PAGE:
Wednesday, 11 December 2013

Film Review: When The Dragon Swallowed The Sun

When The Dragon Swallowed the SunIt always interests me when people share quotations attributed, often falsely, to the Dalai Lama. While it is clear that he is an international symbol of peace and unity, I wonder how many people know that the Dalai Lama is an exile and has been living outside of his home country since his escape in 1959.

The Chinese invasion of Tibet in 1950 ushered in a period of increasing religious and political persecution. The 1959 Tibetan uprising against Chinese occupation was crushed with devastating consequences for the leadership of the country. The Tibetan government was declared illegal and the leadership forced into exile, while the 14th Dalai Lama himself escaped over the Himalaya mountains into India. The Chinese government declared 28 March 1959 to be Serf Emancipation Day and insists that it represents the liberation of Tibetans from a system of feudalism and theocracy.

Tibet - Dragon Swallowed the Sun

The modern history of Tibet is one of great tragedy; human rights abuses and atrocities have been regularly documented. Like many others under Chinese rule, hundreds of thousands of Tibetans perished in Mao’s Great Leap Forward from 1960 to 1962. Thousands of Tibetan monasteries were destroyed in this period and yet more were destroyed in the Cultural Revolution from 1966 to 1976.

The Chinese government has met protests in the 1980s and during the 2008 Olympics with brute force and lethal crackdowns. Reports from Tibet speak of arbitrary arrests, excessive punishments, disappearances and torture. While Chinese citizens are lead to believe that Tibetans are exempt from the one-child policy, Tibetans are in fact subjected to involuntary sterilizations, forced abortions and even infanticide.

Despite these well-documented events and a fairly strong worldwide movement to Free Tibet, why is it that Tibet hasn’t been freed?

Dirk Simon is the director of When The Dragon Swallowed The Sun, a feature length documentary on the movement to free Tibet from Chinese occupation. Seven years in the making, the film features interviews with and footage of the 14th Dalai Lama, the exiled prime minister of Tibet as well as the exiled king Lhagyari Trichen Namgyal Wangchuk, the 18th descendant of the Great Religious Kings of Tibet.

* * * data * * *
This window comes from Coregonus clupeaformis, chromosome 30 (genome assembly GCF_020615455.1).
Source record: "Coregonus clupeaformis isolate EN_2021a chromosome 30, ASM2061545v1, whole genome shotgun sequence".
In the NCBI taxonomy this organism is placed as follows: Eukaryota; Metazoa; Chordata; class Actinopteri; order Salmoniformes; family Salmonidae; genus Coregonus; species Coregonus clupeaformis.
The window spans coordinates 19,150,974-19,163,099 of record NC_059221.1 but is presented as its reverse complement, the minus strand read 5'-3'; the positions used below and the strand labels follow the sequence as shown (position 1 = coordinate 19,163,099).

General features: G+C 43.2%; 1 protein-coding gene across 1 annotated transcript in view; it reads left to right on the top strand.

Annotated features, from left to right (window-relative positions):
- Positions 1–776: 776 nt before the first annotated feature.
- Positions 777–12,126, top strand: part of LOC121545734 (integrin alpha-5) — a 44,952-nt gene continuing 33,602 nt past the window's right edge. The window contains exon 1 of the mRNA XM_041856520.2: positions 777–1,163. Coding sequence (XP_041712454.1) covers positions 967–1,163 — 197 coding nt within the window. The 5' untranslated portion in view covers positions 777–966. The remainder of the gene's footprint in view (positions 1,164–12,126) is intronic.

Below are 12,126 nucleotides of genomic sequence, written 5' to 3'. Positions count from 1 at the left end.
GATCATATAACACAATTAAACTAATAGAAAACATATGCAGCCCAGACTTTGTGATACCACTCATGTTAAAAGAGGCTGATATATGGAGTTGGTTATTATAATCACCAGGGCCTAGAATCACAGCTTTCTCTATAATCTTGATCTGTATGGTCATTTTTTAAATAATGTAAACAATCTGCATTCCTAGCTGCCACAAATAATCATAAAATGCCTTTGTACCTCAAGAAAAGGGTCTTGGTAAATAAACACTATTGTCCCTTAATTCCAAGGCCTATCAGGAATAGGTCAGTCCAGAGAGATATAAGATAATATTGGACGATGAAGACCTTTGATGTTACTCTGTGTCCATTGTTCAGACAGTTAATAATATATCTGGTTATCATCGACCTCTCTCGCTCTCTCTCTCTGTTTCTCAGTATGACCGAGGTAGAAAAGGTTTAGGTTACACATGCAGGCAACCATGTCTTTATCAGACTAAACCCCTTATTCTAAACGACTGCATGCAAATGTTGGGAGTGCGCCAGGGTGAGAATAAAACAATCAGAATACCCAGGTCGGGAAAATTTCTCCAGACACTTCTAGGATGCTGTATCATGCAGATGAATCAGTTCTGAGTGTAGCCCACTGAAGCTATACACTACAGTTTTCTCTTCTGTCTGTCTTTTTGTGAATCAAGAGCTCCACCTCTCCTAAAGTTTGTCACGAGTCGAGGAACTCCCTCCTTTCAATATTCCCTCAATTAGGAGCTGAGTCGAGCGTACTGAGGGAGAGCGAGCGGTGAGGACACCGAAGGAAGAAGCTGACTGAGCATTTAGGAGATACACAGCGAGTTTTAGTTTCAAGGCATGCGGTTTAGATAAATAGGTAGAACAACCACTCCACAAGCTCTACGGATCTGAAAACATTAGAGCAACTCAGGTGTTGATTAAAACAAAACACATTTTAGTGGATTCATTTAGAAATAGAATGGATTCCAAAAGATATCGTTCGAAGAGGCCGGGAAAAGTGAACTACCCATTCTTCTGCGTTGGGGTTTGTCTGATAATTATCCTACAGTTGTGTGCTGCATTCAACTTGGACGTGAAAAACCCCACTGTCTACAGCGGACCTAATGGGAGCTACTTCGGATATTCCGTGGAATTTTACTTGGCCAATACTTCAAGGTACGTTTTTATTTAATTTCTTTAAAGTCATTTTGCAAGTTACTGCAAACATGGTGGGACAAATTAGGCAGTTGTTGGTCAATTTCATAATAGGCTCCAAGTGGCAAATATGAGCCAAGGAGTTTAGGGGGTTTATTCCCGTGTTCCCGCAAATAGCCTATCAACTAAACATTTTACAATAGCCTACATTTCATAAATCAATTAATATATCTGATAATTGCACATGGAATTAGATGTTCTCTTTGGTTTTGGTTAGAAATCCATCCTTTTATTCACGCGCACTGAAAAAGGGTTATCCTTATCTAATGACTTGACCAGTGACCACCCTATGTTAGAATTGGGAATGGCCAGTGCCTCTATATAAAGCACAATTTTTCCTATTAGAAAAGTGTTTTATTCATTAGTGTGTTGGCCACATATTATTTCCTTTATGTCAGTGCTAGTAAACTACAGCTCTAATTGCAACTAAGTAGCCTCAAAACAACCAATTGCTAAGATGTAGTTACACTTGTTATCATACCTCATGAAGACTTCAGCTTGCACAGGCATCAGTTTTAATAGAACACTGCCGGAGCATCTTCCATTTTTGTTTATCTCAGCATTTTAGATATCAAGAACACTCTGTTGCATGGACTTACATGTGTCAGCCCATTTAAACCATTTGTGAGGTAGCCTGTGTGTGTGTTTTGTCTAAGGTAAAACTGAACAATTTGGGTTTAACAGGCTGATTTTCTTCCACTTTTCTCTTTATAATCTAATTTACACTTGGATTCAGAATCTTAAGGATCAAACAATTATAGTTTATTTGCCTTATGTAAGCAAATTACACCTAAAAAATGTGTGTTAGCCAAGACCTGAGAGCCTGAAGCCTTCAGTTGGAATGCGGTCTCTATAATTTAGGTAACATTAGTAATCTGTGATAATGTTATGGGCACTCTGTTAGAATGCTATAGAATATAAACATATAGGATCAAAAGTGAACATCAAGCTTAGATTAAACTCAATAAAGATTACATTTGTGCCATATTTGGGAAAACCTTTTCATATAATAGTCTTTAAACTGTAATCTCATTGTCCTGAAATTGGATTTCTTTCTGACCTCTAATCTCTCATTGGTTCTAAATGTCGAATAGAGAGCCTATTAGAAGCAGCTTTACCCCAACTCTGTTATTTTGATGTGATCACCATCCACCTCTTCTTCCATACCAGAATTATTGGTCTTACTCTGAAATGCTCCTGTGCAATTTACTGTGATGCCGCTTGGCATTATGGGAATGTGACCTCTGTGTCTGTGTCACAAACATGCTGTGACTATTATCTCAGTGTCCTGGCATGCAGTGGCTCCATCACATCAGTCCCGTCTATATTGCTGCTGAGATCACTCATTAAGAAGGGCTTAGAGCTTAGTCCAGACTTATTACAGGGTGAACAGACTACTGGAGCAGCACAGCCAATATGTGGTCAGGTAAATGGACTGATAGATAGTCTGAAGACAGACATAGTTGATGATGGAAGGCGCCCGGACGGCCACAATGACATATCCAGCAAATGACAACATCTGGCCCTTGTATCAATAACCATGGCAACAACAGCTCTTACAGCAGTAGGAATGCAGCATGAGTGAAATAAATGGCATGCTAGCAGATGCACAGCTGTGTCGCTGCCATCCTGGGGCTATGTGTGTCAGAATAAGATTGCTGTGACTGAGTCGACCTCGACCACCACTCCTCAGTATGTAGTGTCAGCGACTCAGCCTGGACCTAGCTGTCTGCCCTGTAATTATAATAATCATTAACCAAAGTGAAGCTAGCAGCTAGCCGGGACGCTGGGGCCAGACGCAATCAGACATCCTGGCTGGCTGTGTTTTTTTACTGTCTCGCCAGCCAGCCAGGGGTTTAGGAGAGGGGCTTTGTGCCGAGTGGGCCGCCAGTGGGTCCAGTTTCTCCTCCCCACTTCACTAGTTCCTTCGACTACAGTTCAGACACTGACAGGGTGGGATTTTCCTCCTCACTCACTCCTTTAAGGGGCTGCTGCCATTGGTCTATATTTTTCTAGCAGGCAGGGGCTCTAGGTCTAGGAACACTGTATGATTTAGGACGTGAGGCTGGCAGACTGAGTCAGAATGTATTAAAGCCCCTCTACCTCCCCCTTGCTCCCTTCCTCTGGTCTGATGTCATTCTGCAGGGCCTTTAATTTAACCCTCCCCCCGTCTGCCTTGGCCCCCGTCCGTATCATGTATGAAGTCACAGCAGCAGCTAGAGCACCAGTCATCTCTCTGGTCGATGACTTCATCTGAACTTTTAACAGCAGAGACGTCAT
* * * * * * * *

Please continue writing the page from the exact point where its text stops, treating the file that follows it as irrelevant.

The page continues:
Tibet - When the Dragon Swallowed the Sun

The film explores the key split in the movement, between those who have resigned themselves to Tibetan autonomy within China and those who continue to strive for freedom and independence from China. As the young king is crowned, he must struggle to balance his education and youth with the incredible burden and responsibility placed on his shoulders. With the western world far more interested in wooing the Chinese and securing their place in China’s great economic future, the Chinese government steps up their attempt to re-educate Tibetans and eradicate Tibetan culture and religion once and for all.

When The Dragon Swallowed The Sun paints a bleak picture of a movement in tatters but does it work as a documentary? The answer is not quite. With such a provocative title, dramatic cinematic trailer and the promise of the involvement of celebrity figures such as Richard Gere and Archbishop Desmond Tutu, this is a documentary that promises much more than it delivers. Most people picking up this documentary will want to learn more about the history of modern day in Tibet and the reality of life for Tibetans both in the country and those in exile but that isn’t provided.

Interviews with key figures seem out of place, unrelated to the scenes preceding or following them, and they don’t appear to follow any greater direction or narrative. The footage of both historical and current events occurs in its raw form without narration, context or description and the viewer is left to try and decipher the direction that the documentary is taking. With so many disconnected scenes, little insight is provided into the situation.

When The Dragon Swallowed the Sun pack shotUltimately, When The Dragon Swallowed The Sun is disappointing. It is quite beautiful with impressive cinematography, but this is to be expected of a film about one of the most beautiful and remote regions on earth. The film would have benefitted with more focus on historical events and a more nuanced exploration of the difficulties that Tibetan people face under Chinese occupation. It is a pity because this film could have been a great opportunity to spread word about the situation in Tibet.

When The Dragon Swallowed The Sun was released in the UK on DVD 9 December 2013 and can be purchased from


Sunday, 8 December 2013

Audiobook review: The War That Ended Peace by Margaret MacMillan

The War That Ended Peace UK cover